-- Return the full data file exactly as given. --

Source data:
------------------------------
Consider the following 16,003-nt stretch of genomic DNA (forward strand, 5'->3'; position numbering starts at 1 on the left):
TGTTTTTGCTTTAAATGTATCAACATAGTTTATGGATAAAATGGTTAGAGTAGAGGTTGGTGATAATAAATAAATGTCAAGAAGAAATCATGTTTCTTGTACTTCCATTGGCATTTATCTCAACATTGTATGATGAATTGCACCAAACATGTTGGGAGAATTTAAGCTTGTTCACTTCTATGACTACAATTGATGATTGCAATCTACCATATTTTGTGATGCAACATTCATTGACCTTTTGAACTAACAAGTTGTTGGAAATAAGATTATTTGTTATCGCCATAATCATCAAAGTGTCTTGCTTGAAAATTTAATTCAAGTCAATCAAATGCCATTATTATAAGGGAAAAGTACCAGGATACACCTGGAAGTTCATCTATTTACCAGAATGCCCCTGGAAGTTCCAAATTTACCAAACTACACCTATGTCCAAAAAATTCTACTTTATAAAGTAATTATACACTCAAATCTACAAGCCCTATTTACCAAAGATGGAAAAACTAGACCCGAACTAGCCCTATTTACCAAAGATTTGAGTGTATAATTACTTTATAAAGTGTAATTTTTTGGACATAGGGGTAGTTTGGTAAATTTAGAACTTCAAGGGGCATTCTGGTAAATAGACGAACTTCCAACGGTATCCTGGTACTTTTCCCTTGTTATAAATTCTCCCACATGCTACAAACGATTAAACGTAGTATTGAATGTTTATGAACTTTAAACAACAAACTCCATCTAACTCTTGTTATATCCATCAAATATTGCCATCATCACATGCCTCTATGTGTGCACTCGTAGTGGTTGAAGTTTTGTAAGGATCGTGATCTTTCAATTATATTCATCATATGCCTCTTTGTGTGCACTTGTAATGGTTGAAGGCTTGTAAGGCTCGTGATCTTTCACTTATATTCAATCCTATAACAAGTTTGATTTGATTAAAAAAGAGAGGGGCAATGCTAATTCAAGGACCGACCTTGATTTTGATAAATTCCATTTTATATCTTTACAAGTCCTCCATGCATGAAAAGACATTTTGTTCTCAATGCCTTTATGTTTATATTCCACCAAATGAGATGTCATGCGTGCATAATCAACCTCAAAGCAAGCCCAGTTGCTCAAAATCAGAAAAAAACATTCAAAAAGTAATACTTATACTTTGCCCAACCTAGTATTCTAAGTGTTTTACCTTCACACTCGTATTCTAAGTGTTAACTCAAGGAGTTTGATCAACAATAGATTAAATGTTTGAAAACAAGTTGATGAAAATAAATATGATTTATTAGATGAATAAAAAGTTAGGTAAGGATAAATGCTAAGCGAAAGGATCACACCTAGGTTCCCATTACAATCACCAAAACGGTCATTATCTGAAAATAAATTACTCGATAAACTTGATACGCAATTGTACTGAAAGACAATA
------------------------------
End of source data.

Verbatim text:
Consider the following 16,003-nt stretch of genomic DNA (forward strand, 5'->3'; position numbering starts at 1 on the left):
TGTTTTTGCTTTAAATGTATCAACATAGTTTATGGATAAAATGGTTAGAGTAGAGGTTGGTGATAATAAATAAATGTCAAGAAGAAATCATGTTTCTTGTACTTCCATTGGCATTTATCTCAACATTGTATGATGAATTGCACCAAACATGTTGGGAGAATTTAAGCTTGTTCACTTCTATGACTACAATTGATGATTGCAATCTACCATATTTTGTGATGCAACATTCATTGACCTTTTGAACTAACAAGTTGTTGGAAATAAGATTATTTGTTATCGCCATAATCATCAAAGTGTCTTGCTTGAAAATTTAATTCAAGTCAATCAAATGCCATTATTATAAGGGAAAAGTACCAGGATACACCTGGAAGTTCATCTATTTACCAGAATGCCCCTGGAAGTTCCAAATTTACCAAACTACACCTATGTCCAAAAAATTCTACTTTATAAAGTAATTATACACTCAAATCTACAAGCCCTATTTACCAAAGATGGAAAAACTAGACCCGAACTAGCCCTATTTACCAAAGATTTGAGTGTATAATTACTTTATAAAGTGTAATTTTTTGGACATAGGGGTAGTTTGGTAAATTTAGAACTTCAAGGGGCATTCTGGTAAATAGACGAACTTCCAACGGTATCCTGGTACTTTTCCCTTGTTATAAATTCTCCCACATGCTACAAACGATTAAACGTAGTATTGAATGTTTATGAACTTTAAACAACAAACTCCATCTAACTCTTGTTATATCCATCAAATATTGCCATCATCACATGCCTCTATGTGTGCACTCGTAGTGGTTGAAGTTTTGTAAGGATCGTGATCTTTCAATTATATTCATCATATGCCTCTTTGTGTGCACTTGTAATGGTTGAAGGCTTGTAAGGCTCGTGATCTTTCACTTATATTCAATCCTATAACAAGTTTGATTTGATTAAAAAAGAGAGGGGCAATGCTAATTCAAGGACCGACCTTGATTTTGATAAATTCCATTTTATATCTTTACAAGTCCTCCATGCATGAAAAGACATTTTGTTCTCAATGCCTTTATGTTTATATTCCACCAAATGAGATGTCATGCGTGCATAATCAACCTCAAAGCAAGCCCAGTTGCTCAAAATCAGAAAAAAACATTCAAAAAGTAATACTTATACTTTGCCCAACCTAGTATTCTAAGTGTTTTACCTTCACACTCGTATTCTAAGTGTTAACTCAAGGAGTTTGATCAACAATAGATTAAATGTTTGAAAACAAGTTGATGAAAATAAATATGATTTATTAGATGAATAAAAAGTTAGGTAAGGATAAATGCTAAGCGAAAGGATCACACCTAGGTTCCCATTACAATCACCAAAACGGTCATTATCTGAAAATAAATTACTCGATAAACTTGATACGCAATTGTACTGAAAGACAATA